Do You Have to Be a “Tough Guy” to Be a Man?
Posted by July 26, 2016on
Does it take a tall, muscular frame to make a man? Do you have to be able to fight to be a real man? Or can masculinity be more subtle than some imagine?
When asked to name an example of a “real man,” who would you think of? For many, I imagine it would be someone like John Wayne—a strong man who doesn’t mince words and is capable of using force to get what he wants. Others would have different opinions of what a man should be.
While I have nothing against Mr. Wayne, is that the type of man we should aspire to be? In order to get a better idea of what a man should be, we should look at the one source that isn’t based on opinion—God’s Word, the Bible!
What the Bible says
The Bible doesn’t have a chapter titled, “A real man is …” But there are examples of men who demonstrated certain principles that can guide us. The best example of perfectly balanced masculinity is Jesus Christ (1 Peter 2:21).
By looking at Christ and other men of character in the Bible, we can see that the “tough guy” image isn’t necessarily an ideal model for proper masculinity. Consider these three characteristics of real manhood that can be seen throughout the Bible.
No need to be a “tough guy”
Some feel that in order to be a real man you have to be a “tough guy”—someone who takes no sass, can force his will on others and can gain respect by impressing others.
This is not the type of man that Jesus Christ was. He didn’t try to impress others through His presence, strength or willpower. When He was brought before Pontius Pilate, Christ didn’t declare, “I’m the One who destroyed Sodom and Gomorrah, flooded the earth and took down Egypt, so I advise you to let Me go!” Instead, He stayed quiet and did nothing to defend Himself (John 18).
Another example of someone who didn’t have to be the “tough guy” was Boaz, the man who later married Ruth. After receiving what amounted to a proposal from Ruth, Boaz didn’t try to impress her by showing off his new oxcart or giving a display of strength. Instead, he promised her that he would do everything he could to see that she was cared for (Ruth 3).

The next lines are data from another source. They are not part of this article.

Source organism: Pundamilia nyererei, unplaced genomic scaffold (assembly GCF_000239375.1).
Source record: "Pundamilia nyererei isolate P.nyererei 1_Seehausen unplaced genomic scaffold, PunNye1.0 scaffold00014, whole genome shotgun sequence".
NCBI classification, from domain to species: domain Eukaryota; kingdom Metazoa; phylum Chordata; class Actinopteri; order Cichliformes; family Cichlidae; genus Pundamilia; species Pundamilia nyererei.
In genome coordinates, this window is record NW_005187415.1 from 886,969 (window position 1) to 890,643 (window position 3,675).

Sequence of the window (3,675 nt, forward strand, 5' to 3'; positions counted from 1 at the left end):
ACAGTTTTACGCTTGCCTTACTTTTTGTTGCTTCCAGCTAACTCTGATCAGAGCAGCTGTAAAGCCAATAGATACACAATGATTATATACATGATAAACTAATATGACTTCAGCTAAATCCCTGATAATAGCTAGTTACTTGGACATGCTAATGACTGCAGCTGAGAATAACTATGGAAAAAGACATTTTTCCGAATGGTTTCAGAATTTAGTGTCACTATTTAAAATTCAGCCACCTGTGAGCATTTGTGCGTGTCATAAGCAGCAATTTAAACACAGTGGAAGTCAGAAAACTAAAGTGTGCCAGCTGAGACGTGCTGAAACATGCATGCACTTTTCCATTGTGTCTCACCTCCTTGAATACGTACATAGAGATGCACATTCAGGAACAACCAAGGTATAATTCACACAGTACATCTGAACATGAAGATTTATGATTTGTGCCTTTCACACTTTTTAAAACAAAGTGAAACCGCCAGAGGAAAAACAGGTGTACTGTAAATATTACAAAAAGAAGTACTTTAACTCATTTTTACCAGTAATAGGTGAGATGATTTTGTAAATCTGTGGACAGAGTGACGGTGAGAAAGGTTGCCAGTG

Many men feel that they are to show the same amount of emotion as the Easter Island heads—none. To some men, displaying emotions is considered a sign of weakness. Women show emotions, while guys just suck it up and power through.
But this isn’t the biblical standard. God gave men emotions for a reason—so that we could use them to enjoy life and properly connect to other human beings. All of the biblical heroes displayed emotion—from King David to the apostle Paul.
Christ showed a wide array of perfectly controlled emotions: He wept (John 11:35), He rejoiced (Luke 10:21) and experienced the other emotions that make up the human experience. This isn’t to say that one must wear his emotions on his sleeves or that it’s wrong to be less emotional.
Real men care for others. As the saying goes, “A strong man looks after himself. A stronger man looks after others.” Whether it’s family, friends or the needy—real men care about others and take action to help them.
Jesus cared for everyone, especially showing compassion for those who followed Him (Matthew 9:36; 14:14) and even those who were killing Him (Luke 23:34). David, the man known best for his victories in battle, also cared for others, as shown when he helped the grandson of the former king of Israel (2 Samuel 9).
In order to be a man, you don’t have to be a “tough guy.” Instead, you have to be a man like Jesus Christ. Model your life after Jesus Christ’s!
For more insight into biblical masculinity, read “3 Characteristics That Define a Real Man.”